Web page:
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powder coat vs sandblasting and paint


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my car is done     all the bugs are found and killed      but  the wheels need repainting-----in the south jersey area    who does powder coating and who does just blasting  in my area ???----I can paint wheels with poly----------------------what is pros and cons of both and cost

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Edited by broker-len (see edit history)
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For the cost I will never touch another set of wheels myself.   $70 a rim you hand them your crappy originals and they come back with a nice thick coating that is really hard to chip or scratch. For that $70 they also blast them clean.  First time you go to pop a hubcap off and a nice chunk of the paint you probably had to pay 150 just for materials for comes off,  you will say Wish I had powder coated them.  Same with tightening lug nuts. 

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9 minutes ago, 1937hd45 said:

If you like the fake plastic look, powder coating it hard to beat. 

 

 

Bob 

 

Bob are you OK? Your just a wet blanket on EVERYTHING these days. Whatever the topic is you seem to be against it or have something mean to say about it. Did something bad happen to you recently? Im not prying and I havent been here that long but I dont remember you being this angry always. I know your probly not doing it on purpose. Is everything OK? Im being sincere.

 

Back on subject I used powdercoating on the wheels of my 56' Olds and the stock white steel wheels on my pickup plus the wheels on my daily driver that I put custom wheels on and had them powdercoated black (2014 Chevy Impala). I dont feel that it looks like plastic and on both the Olds and the pickup I can still see the factory serial number stampings in the metal underneath. I dont think it covers any more thicker than paint. It doesnt look like a plastic coating. People think it looks like the plastic handles on a pliers or something but it doesnt. Like paint but much more durable and flexable. Im very pleased with the results on all three cars.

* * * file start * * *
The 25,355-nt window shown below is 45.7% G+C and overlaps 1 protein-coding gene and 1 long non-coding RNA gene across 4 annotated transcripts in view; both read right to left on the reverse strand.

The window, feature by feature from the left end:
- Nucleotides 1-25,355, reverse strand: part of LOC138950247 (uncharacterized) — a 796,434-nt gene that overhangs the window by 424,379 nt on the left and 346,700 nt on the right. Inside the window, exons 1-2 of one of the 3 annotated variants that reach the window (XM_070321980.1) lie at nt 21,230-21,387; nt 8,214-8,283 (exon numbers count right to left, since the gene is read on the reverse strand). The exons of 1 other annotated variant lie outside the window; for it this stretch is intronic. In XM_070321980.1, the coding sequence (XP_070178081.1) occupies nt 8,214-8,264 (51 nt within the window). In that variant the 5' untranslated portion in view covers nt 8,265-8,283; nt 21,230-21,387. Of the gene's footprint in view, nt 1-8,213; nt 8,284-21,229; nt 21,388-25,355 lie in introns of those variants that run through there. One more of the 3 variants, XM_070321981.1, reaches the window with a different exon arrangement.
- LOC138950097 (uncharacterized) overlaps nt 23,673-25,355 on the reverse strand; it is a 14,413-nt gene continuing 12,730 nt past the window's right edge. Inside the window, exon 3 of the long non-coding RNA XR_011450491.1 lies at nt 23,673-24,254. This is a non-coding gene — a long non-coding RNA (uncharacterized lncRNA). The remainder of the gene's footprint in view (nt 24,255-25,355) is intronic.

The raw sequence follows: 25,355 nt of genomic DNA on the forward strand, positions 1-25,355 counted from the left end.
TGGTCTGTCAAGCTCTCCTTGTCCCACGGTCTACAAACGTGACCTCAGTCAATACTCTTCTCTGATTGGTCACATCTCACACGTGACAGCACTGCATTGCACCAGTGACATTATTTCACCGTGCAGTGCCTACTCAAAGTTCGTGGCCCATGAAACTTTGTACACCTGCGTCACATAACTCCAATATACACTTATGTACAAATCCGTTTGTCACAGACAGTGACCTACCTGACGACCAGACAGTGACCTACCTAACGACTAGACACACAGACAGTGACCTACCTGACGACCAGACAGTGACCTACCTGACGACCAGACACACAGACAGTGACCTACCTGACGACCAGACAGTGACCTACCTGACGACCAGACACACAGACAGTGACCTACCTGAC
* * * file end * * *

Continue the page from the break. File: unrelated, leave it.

Bob I hope your OK.

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33 minutes ago, old car fan said:

I disagree,powder coating is awesome.Please give me your thoughts.Would like to know your experiences."

 

You are not disagreeing with me.  I did not say it wasn’t awesome, it is.  I said based on what I think, it’s usually overkill.

 

For $5, a can of rustoelum and some minor sanding works wonders on wheels.  I don’t see the monetary value in powder coating.

Edited by 39BuickEight (see edit history)
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I had a chance to tour Jay Leno's shop in about '05.  He had four full time guys doing the cars then and a full time lady cleaning and dusting the floors/walls/collectibles/and done cars and motorcycles.  When I went through they were working on a couple of restorations I think it was, or was it three?, one of which was a 30s Duesenburg (sic?).  I asked them what they painted the frames and suspension components with and you could have knocked me over with a feather when he said Rustoleum.  With that said I mess with old car stuff and have parted out several cars and buy and sell early 60s Pontiac super duty stuff as part of my hobby.  I have had a number of items/cars go through my hands that had components/floor undersides/frames coated with either powdercoat or POR15 or competing products.  Those coatings are fine until they get a chip in them, which can happen, and when it does rust can start and then creep under the surrounding finish and it comes off in sheets.

 

I like Rustoleum.

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2 minutes ago, 61-63 said:

I asked them what they painted the frames and suspension components with and you could have knocked me over with a feather when he said Rustoleum.

That's what I used on my frame, axle housing, radiator support and suspension pieces.  Rust Oleum industial grade gloss black.  It has a nice sheen to it. 

 

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Rustoleum works great on big pieces you can't easily powder coat or will be expensive to do because of the size or don't want to disassemble, but wheels that need to be a certain color besides one of the 10 colors on the rack,  powder is nice.  Some of us don't have a week to blast a set of wheels in our blast cabinet.  (yes it can take just about that long to do a crazy good job then all the steps to fill little rust pits then knock the paint off you spent all that time to put on when you mount them by hand because if you are too cheap for powder you are probably still mounting tires with taped up irons in your garage.  (hey I've done it on many of my own tires to save a few bucks.  If you have to work a job still and aren't retired plus have about 100 other jobs you should be working on besides the wheels,  it's money well spent. 

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I see you have wire wheels. So does my Dodge Brothers Eight.

 

I had the wheels rebuilt and powder coated in the mid-90s. It wasn't the best powder coating job, unfortunately, but I wanted to take the car on a particular run so I accepted them and repaired with paint. When they were cleaned up for coating, they had a grey coating on them that someone who should know said was an organic zinc. I didn't know what that meant so it went over my head.